Remember to watch your words
In a book of quotes, I have the following: “in war and peace, men are the same; only their weapons are different.”
I thought about the quote recently sitting in the high school cafeteria, listening to the banquet speaker for the annual Mayor’s Banquet. The power of words: to challenge; soothe; celebrate; disparage; uplift; wound; or heal.
The speaker, Kansas Senator Jerry Moran, said something that stuck in my mind. It was a comment he made about being embarrassed that one of his daughters wanted to be a lawyer; including that she had been accepted into Georgetown Law School. He went on to say that he wondered why anyone would want to be an attorney.
He added that he was proud of his other daughter who was studying vet med at K-State. He talked about other things as well: the virtues of small town life; how important it is to identify people who had made a difference in your life; his retirement wish to be a library trustee.
Prior to his speech, Senator Moran had worked the room, asking people what he should talk about. When he asked me, he may rue the day he did, I told him that what we liked to hear were people’s stories, their narratives; that if he had prepared notes to throw them away and just talk to the audience; let people know who he was.
It was never my intent to back him into saying something he would later regret. Maybe he did speak from prepared notes; I think not. When we talked later, I told him I was offended by his comments about his daughter and about attorneys.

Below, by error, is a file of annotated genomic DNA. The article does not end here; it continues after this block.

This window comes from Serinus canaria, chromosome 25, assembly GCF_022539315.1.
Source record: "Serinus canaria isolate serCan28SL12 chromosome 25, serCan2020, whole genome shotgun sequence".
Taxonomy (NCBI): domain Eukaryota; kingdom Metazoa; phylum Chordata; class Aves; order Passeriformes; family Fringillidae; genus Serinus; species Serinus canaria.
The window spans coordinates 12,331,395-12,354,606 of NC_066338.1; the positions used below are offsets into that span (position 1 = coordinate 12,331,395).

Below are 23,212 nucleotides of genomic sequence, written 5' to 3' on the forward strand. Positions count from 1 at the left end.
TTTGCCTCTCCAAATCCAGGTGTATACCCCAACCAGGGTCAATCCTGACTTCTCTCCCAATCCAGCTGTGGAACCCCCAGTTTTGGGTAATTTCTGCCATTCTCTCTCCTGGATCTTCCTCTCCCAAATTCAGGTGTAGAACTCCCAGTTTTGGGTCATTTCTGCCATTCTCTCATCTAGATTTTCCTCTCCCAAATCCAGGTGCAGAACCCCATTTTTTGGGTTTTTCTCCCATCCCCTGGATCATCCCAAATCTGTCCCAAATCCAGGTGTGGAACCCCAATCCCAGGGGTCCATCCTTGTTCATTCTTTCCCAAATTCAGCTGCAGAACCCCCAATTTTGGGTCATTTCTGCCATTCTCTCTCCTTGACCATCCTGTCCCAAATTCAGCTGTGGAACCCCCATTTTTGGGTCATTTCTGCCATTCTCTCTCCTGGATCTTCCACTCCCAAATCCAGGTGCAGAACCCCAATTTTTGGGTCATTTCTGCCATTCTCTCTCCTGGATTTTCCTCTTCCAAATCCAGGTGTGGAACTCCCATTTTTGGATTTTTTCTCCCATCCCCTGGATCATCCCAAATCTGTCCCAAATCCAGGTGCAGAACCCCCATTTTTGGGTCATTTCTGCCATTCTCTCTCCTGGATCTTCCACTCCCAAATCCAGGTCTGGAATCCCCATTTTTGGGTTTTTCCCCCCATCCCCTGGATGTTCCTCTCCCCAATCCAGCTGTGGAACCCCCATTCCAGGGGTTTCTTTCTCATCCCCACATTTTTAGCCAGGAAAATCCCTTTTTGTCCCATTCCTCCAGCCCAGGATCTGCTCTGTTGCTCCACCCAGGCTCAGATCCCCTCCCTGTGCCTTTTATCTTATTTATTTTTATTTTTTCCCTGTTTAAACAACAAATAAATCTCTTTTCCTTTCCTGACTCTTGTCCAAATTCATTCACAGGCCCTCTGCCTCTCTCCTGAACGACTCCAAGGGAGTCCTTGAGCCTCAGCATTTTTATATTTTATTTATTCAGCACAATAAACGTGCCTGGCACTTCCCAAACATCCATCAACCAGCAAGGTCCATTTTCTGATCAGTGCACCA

He said that he had meant it as a joke; I told him it wasn’t funny.
I told him that I am an attorney and proud of it. I am proud of the women attorneys in Kansas, who are capable, competent, and compassionate. I also told him that as a father of daughters, he needed to support and celebrate their achievements. When he told me that his wife was an attorney, I told him it was all the more reason to be supportive of women.
I went on to tell him that as a breast cancer survivor, my women attorney friends and colleagues played a vital role in my success. Senator Moran and I went on to discuss medical research, NCI designation for the KU Cancer Center and education. I asked him for his card which he gave me.
There is book: Journeys. On the Road Less Traveled: Kansas Women Attorneys. I will send him the book; trust that he will read it. We are all on this journey together, traveling the same road. We bear responsibility to and for one another. Words are weapons-sword and shield. The use of words is a choice that reflects our underlying beliefs. In the end analysis, what we say is incredibly important.
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